In 2009, we wrote about a case involving a lawyer named Ed Connor filing a class action lawsuit
against the two giant legal aggregators, Westlaw and Lexis-Nexis. His argument was that legal filings, which those two services aggregated into large databases and then sold access to, were covered by copyright, and these two giants were clearly infringing on those copyrights. In 2010, we wrote about a similar case filed
against Thomson Reuters. I can't find any info on what happened to either case.
However... it appears that some more lawyers are trying the same thing. A bunch of folks have sent over the various reports of how two lawyers are suing Westlaw and Lexis-Nexis again
(though most of the reports seem to ignore the earlier lawsuits). We're posting this lawsuit below (and, um, given the nature of the lawsuit, we're stating clearly our belief that this is fair use!).
While it is true that it is reasonable to see the legal briefs as being covered by copyright
, that doesn't necessarily mean the collections are infringing. Westlaw and Lexis-Nexis have a slightly weaker fair use claim, in part because they're selling access to the database (whereas someone like me is not). They're also not providing any direct commentary (again, unlike this post). That said, I'm still not sure that they're really on the wrong side of fair use. While I'm sure part of the argument is that the amounts that Westlaw and Lexis-Nexis charge are evidence of commercial value of these documents, that's kind of silly. The value is in the aggregation of all the documents, not in the individual documents themselves -- which are more or less worthless in a commercial sense.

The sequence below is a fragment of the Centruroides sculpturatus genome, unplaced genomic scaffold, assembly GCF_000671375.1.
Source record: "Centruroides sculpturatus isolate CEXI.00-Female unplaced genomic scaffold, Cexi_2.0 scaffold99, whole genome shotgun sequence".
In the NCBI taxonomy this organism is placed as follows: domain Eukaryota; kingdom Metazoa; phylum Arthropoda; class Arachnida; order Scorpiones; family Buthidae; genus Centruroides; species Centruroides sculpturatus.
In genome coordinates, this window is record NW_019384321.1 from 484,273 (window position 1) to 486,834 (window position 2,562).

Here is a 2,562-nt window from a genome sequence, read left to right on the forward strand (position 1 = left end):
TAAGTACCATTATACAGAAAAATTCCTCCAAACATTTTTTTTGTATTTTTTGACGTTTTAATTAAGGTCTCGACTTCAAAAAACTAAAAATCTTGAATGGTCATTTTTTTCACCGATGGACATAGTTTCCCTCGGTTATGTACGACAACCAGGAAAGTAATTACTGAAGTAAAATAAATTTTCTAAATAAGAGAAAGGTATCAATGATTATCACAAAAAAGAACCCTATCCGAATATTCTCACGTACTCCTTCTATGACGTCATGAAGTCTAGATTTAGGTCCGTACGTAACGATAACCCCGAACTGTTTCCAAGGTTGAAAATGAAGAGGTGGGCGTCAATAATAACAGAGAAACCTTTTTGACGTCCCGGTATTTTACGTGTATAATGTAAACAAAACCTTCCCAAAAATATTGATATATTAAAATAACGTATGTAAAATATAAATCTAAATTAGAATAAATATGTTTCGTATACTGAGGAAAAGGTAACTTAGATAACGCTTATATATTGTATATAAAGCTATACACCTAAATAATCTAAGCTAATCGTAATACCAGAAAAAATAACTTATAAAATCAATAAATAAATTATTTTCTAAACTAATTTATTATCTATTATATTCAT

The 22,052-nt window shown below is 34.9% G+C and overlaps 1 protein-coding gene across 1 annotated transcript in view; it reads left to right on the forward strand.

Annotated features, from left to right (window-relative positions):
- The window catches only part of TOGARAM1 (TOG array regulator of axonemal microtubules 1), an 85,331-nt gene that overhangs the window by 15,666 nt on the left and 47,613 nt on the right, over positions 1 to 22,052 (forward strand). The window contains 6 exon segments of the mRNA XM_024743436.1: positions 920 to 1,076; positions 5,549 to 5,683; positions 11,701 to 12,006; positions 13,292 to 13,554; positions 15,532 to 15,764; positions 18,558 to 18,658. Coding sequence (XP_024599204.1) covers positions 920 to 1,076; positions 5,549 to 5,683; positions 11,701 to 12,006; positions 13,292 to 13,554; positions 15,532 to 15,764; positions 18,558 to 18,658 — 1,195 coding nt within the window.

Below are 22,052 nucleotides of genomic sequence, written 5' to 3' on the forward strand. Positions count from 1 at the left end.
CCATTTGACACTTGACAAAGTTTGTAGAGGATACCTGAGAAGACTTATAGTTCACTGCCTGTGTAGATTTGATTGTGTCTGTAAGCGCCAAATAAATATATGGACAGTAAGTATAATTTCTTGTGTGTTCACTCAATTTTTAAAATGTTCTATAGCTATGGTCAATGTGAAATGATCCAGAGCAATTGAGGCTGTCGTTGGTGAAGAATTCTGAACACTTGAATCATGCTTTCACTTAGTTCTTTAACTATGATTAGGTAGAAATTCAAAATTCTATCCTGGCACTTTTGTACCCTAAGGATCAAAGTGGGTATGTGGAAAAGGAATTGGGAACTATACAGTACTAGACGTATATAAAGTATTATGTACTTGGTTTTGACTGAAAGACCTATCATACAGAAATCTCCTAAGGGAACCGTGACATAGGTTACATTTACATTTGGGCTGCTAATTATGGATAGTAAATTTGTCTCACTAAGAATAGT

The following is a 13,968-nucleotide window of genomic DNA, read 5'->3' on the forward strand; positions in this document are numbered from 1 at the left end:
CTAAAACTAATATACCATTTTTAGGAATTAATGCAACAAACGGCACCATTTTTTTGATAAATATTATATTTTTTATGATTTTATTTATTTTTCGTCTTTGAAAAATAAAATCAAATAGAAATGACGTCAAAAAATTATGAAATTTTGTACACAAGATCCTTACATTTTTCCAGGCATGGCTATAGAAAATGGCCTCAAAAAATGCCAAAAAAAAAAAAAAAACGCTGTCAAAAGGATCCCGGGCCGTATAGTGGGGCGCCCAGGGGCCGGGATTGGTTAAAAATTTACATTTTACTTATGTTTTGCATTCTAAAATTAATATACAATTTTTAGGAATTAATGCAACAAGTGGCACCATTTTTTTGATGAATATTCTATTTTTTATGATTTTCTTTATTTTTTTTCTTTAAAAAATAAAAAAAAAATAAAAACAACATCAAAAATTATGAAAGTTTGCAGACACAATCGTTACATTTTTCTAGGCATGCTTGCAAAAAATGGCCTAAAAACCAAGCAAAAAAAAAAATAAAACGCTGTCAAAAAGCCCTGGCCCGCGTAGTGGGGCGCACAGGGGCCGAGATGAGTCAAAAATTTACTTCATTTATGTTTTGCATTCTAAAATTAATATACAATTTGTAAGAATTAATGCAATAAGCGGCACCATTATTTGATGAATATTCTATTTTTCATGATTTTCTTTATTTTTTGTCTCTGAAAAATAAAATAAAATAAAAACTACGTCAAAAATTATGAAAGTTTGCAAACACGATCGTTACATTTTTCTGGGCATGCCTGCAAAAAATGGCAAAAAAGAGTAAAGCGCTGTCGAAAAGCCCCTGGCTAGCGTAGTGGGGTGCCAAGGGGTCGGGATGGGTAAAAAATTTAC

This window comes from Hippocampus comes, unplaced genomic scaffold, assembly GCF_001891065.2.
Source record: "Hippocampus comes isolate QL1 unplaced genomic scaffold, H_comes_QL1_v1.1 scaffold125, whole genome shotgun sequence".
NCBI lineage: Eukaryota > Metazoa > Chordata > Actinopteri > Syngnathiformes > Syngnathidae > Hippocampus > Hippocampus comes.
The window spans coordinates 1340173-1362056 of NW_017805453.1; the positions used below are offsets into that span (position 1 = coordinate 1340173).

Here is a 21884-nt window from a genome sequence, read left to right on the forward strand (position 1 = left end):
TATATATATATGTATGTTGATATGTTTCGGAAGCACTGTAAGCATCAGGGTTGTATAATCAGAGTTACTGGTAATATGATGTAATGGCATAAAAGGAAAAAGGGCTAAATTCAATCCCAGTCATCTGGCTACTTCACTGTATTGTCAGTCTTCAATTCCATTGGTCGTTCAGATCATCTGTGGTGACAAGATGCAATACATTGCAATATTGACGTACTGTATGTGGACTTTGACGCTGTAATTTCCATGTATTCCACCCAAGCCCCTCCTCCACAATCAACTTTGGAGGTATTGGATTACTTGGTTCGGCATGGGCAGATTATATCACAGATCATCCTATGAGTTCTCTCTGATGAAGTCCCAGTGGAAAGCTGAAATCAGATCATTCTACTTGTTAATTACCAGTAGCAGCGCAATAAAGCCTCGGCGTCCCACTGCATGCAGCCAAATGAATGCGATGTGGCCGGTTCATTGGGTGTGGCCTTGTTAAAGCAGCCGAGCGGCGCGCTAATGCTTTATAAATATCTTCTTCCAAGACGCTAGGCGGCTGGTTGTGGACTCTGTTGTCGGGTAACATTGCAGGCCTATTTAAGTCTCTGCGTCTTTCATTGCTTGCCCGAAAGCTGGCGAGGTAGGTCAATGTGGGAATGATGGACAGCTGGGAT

It would be nice if the law were clearer that this kind of thing definitely was fair use -- and hopefully that's how the courts will rule. But if not, Congress should make it clear. The purpose of copyright law is to encourage the sharing of this kind of information and no legal brief is created because of the copyright
on it. It's simply silly to think that a legal brief should be dealing with copyright because the purpose of copyright is to incentivize the creation of the work -- and there's clearly no need for copyright in this instance. Yet another example of the travesties that happen when you automatically put copyright on every work upon fixation. It makes no sense at all when it involves works that are created for reasons that have nothing to do with copyright and would continue to be created in the total absence of copyright.